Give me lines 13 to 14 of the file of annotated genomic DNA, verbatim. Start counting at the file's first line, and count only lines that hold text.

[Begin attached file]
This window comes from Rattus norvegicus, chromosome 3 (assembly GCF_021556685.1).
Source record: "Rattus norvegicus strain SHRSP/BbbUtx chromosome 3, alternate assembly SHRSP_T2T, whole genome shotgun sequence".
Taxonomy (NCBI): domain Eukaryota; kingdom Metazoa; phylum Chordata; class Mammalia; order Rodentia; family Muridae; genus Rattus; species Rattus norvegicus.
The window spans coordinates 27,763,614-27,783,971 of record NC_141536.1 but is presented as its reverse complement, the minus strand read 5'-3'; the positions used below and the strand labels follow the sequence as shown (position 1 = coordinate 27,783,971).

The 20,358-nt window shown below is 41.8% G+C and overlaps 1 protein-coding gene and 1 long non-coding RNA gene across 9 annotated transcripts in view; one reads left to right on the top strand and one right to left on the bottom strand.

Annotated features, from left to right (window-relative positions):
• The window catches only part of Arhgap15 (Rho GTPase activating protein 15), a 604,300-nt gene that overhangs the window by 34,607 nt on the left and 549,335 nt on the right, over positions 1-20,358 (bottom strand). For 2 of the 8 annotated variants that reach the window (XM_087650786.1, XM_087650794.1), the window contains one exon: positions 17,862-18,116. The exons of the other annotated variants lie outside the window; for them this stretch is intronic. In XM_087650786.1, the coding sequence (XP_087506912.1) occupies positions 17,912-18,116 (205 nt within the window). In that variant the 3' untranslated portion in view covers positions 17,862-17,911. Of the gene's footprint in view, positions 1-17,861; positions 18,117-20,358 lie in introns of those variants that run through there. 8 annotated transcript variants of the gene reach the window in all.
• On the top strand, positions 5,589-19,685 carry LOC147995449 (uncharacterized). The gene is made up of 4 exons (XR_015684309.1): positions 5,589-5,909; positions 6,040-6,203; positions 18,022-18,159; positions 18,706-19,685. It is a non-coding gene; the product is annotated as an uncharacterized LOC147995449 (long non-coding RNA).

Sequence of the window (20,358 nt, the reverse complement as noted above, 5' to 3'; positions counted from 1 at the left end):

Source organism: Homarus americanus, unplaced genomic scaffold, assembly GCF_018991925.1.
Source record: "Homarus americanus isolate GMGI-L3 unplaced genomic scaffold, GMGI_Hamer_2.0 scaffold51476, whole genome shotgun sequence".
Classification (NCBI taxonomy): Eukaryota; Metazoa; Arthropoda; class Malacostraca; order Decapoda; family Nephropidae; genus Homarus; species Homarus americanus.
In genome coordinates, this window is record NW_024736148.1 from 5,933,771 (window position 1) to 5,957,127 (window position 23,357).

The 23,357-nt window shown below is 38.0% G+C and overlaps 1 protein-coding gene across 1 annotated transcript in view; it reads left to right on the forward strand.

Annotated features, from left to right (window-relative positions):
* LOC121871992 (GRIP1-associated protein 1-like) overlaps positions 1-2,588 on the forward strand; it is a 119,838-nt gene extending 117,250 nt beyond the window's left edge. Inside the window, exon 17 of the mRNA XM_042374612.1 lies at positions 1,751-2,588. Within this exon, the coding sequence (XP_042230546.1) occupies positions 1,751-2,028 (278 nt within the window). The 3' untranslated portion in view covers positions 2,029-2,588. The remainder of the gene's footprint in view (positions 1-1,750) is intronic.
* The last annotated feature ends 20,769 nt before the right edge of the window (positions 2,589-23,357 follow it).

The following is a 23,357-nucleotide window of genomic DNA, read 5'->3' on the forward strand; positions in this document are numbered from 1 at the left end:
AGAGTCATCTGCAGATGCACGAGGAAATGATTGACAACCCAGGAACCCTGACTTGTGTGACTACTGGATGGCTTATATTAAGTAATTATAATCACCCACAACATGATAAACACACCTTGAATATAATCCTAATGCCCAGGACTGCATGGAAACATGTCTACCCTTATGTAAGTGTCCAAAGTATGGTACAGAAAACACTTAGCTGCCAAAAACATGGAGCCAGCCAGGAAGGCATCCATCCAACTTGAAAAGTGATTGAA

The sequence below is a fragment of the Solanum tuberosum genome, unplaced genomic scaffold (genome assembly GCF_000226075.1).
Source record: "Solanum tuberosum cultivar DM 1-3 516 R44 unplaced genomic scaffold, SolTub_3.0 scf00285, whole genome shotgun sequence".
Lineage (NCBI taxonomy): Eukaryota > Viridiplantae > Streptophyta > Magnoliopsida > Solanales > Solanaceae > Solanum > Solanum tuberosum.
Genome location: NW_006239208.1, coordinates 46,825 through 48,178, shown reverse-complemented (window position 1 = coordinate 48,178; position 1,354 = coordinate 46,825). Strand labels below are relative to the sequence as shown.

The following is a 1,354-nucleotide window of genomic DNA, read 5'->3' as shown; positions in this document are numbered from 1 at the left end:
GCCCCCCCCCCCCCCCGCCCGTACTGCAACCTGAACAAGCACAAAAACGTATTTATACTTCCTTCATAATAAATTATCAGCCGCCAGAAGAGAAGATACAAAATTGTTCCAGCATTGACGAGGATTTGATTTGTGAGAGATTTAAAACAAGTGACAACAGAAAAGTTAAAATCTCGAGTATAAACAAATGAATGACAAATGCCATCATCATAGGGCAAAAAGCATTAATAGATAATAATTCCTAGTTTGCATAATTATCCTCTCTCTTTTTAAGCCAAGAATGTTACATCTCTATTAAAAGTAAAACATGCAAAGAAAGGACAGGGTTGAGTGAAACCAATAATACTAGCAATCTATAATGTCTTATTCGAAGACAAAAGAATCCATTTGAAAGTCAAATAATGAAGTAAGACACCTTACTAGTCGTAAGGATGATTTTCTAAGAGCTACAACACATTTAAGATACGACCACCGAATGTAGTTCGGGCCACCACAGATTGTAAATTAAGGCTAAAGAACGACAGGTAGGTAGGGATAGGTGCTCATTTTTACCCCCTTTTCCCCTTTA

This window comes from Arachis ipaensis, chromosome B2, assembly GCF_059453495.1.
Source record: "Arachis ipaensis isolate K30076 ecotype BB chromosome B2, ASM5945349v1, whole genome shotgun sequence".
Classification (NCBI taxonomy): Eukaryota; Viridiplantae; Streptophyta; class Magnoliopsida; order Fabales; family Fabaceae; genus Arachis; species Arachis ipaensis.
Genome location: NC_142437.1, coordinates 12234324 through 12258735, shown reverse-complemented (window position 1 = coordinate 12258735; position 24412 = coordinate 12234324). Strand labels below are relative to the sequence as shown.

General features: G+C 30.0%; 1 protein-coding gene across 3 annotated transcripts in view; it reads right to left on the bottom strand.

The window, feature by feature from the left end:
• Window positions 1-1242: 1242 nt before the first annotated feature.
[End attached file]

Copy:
In genome coordinates, this window is record NW_024736148.1 from 5,933,771 (window position 1) to 5,957,127 (window position 23,357).

The 23,357-nt window shown below is 38.0% G+C and overlaps 1 protein-coding gene across 1 annotated transcript in view; it reads left to right on the forward strand.